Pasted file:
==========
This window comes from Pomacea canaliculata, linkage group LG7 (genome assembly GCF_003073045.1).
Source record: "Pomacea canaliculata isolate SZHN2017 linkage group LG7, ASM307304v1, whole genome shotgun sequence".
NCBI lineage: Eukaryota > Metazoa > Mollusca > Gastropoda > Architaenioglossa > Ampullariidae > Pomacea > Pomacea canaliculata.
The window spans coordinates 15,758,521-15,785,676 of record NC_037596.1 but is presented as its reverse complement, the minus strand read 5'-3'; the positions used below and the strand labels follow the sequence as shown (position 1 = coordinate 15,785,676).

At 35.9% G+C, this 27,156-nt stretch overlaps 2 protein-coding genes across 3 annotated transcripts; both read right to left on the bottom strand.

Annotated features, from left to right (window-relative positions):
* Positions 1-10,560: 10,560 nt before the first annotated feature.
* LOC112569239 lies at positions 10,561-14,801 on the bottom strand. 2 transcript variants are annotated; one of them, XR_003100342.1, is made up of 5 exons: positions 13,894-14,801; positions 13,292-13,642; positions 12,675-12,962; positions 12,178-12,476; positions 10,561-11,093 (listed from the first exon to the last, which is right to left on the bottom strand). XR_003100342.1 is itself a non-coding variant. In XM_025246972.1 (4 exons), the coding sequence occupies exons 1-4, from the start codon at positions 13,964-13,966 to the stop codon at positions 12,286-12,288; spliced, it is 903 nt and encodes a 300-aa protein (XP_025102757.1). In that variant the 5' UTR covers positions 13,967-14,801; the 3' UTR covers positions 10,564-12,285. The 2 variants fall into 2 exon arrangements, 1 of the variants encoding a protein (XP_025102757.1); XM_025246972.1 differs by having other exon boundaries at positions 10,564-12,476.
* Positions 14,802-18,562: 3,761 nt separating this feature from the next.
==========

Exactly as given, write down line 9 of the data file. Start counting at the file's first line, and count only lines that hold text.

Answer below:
* Positions 14,802-18,562: 3,761 nt separating this feature from the next.